DECEMBER 2021 Fishing Report and JANUARY 2022 Forecast


Capt. Rick Davidson, Editor (



Fishing Report DECEMBER 2021

We hope everyone had a happy and safe holiday season. Things were hopping around the marina, with people taking advantage of the relatively mild weather so far this winter. We had one cold snap that brought some trout into the river, but I expect more of that to come, so in the forecast there’s some information about fishing for trout in cold water. Offshore fishing was excellent this month, with lots of gag grouper, and some long trips to the middle grounds provided some massive grouper. The water temps kept the redfish active this month, and trout were caught both on the flats and in the river. Here are some pics from this month’s catches.

To view a full-sized version of an image, simply click on any one of these smaller versions!




Fishing Forecast JANUARY 2022

For many, mid-winter means fishing the Steinhatchee River for trout. With bitter cold temps on the flats, trout need to find warmer water. Just a degree or two will make a difference, and the river provides deep water that is a distance from the cold air temperatures. I’ve posted hints about fishing in the river, but if you fish a lot at Steinhatchee, you’ll notice that most of the guides don’t fish in the river. The reason is that winter can be one of the best times of the year to find schools of larger trout outside the river. These bigger fish are not usually caught in the deep parts of the river. So where are these larger fish? They’re outside the river.

Weather and tides are crucially important for winter fishing, and so is safety. This is the time of year of low daytime tides; it’s not unusual to have negative tides during the day. Trying to run in the Steinhatchee area, with multiple sand bars, rocky areas and oyster bars, can be hazardous if you don’t know a little about the area. Plan ahead by looking at tide tables and marine forecasts and try to find days with afternoon high tides. Consider getting a guide if you are not familiar with the area, but you can also get a Sea Hag rental boat and get some tips from the Sea Hag staff about where to run. This time of year, just as in the river, water temperature differences of a degree or two can make a huge difference. On morning low tides, rocks and bars are exposed. As the sun rises, these shallow areas are heated and when the tides come in, that heat is maintained in the area. That’s why you will see mullet and trout concentrated around rocky areas on high tides, and those are the areas you should fish. There are great concentrations of these exposed rocks in the Rock Point area to the north and Sand Point, Hardy Point and Tater Island areas to the south. Don’t try to approach any of these areas directly but work your way into shore idling very carefully or drift with the tide. Because fish are cold-blooded, they are not very active in winter and they won’t chase bait or lures very vigorously, so fish everything slower than you think you should, and then cut that speed in half. Fish suspending lures (we particularly like the Paul Brown Corky Devil, Bass Assassin Salty Snacks, and Live Target Sardines, but unweighted plastic jerk baits and light swim baits will work well, as will floating crankbaits like the Cotton Cordell) and retrieve them very very slowly, just enough to keep them above the rocks. Fishing live shrimp under corks and just floating them over rocky areas is also very productive. We catch large fish in as little as 2 feet of water. Trout will be in schools; when you catch one fish, you are likely to catch others until the school moves. When the bite stops, move around until you find them again. Almost all these fish caught outside of the river will be keepers, unlike the smaller fish in the river. At times you’ll have to cull larger fish as we’re only allowed to keep one trout over 19 inches.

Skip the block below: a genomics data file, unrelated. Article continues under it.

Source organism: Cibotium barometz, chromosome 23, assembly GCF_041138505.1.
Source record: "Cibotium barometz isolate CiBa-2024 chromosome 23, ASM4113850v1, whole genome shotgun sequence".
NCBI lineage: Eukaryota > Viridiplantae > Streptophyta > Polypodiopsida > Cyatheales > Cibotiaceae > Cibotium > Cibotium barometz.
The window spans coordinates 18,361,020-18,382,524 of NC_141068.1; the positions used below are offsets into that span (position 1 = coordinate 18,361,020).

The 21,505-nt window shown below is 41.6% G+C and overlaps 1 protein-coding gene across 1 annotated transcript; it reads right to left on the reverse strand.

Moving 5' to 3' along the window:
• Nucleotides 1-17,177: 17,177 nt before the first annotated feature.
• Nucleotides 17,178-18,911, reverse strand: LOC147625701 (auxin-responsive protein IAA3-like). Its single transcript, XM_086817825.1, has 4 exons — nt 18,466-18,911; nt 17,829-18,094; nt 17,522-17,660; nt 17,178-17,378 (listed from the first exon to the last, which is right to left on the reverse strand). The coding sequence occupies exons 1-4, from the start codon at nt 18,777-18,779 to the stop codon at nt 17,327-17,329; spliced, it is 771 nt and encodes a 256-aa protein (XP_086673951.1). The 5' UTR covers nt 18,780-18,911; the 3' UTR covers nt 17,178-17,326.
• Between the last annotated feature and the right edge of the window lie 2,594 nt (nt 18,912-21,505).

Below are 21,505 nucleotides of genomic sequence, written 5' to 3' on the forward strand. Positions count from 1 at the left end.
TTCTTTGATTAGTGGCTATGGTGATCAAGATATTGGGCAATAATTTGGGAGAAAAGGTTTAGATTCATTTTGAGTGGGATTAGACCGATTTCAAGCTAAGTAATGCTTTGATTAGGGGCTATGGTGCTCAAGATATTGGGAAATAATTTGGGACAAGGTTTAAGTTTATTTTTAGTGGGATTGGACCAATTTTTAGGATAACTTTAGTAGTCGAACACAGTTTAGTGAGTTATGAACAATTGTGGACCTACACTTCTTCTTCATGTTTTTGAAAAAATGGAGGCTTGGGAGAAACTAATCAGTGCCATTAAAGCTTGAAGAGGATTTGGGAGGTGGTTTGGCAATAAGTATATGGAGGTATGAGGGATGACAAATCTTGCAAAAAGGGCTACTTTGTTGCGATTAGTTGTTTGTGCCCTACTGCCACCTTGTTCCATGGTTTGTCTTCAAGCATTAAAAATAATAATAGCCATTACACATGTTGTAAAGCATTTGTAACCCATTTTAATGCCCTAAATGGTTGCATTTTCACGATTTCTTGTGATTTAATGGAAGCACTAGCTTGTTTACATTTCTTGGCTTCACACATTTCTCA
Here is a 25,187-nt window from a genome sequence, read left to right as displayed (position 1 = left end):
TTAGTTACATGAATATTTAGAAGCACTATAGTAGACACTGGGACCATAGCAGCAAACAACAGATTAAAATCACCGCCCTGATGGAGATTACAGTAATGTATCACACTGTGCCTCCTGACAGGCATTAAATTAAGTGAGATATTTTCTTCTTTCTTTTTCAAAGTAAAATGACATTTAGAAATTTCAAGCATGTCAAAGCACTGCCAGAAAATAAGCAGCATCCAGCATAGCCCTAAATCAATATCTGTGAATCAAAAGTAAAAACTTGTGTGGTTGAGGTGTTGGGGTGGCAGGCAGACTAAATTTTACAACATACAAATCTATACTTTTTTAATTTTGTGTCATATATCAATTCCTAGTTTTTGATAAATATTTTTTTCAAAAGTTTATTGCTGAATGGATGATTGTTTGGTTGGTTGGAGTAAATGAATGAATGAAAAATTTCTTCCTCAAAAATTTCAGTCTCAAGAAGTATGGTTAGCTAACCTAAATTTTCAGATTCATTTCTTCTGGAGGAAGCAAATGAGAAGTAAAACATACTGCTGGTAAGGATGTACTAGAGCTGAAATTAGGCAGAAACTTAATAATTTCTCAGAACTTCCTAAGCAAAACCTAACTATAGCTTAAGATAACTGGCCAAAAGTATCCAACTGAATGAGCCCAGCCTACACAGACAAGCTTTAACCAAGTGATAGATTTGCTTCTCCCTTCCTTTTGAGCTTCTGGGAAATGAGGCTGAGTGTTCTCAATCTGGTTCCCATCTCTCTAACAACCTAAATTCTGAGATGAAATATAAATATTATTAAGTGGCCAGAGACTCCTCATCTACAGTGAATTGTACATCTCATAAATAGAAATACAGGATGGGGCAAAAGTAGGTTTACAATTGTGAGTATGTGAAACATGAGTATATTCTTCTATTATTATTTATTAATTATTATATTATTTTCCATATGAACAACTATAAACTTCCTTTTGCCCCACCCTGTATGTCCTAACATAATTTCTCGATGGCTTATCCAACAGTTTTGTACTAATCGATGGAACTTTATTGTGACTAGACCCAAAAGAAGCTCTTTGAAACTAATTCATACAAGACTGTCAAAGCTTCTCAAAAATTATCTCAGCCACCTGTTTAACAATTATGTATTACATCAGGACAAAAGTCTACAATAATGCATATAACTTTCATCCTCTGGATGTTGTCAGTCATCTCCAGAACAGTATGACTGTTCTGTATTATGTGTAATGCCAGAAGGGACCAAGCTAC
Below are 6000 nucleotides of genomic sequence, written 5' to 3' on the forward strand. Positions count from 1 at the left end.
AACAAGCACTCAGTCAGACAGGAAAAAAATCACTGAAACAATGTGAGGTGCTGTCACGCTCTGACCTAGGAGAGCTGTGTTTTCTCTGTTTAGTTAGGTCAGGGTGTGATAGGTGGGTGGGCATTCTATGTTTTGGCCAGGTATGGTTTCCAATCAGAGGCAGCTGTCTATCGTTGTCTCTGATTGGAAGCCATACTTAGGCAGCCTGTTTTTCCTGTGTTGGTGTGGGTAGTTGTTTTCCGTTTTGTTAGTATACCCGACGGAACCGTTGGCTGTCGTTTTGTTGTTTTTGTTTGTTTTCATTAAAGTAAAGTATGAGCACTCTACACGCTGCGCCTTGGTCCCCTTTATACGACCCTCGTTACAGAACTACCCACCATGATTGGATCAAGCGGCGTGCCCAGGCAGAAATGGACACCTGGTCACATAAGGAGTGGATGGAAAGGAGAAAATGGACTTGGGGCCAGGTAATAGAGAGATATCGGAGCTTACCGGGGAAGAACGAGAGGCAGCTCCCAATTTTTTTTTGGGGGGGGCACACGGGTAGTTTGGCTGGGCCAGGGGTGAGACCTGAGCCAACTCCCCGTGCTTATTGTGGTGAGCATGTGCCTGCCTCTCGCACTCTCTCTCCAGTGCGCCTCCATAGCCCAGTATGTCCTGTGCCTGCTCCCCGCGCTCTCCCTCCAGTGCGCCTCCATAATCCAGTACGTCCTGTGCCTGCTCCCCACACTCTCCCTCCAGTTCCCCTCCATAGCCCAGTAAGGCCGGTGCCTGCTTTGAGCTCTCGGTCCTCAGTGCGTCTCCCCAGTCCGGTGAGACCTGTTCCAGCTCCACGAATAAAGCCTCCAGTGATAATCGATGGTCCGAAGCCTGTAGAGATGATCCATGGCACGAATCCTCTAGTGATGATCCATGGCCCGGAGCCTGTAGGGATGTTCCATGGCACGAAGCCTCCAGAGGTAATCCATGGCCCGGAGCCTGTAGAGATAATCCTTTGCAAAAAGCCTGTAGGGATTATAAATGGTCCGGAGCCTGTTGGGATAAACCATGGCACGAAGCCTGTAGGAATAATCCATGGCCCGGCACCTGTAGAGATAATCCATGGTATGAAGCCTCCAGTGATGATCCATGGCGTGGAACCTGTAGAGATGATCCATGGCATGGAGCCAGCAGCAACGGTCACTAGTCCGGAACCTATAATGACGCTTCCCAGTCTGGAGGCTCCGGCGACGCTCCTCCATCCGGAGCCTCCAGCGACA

When the tide is up, work your way into creeks that may hold redfish and trout. Fish deeper holes, which are frequently around bends in creeks, and remember to fish slow. Dallus Creek and Clay Creek to the north, and Porpoise Creek, Rocky Creek and Sink Creek to the south will all hold good fish this winter.

There are tournaments every weekend this January. The Florida Elite Tournament is on the 8th, the Gainesville High School Fishing Club fundraiser is on the 15th, the Santa Fe High School baseball fundraiser is on the 22nd, and the Power Pole Pro Tournament is on the 29th. For more information about these tournaments, just call the Sea Hag Marina.

Hopefully you got some great boating and fishing tackle for Christmas, and this month can be a great time to try it out. Our rental boats are a great way to get introduced to the area, but hiring one of our excellent guides is an even easier way to learn about winter fishing. Let’s have a great 2022 and catch a bunch of fish!

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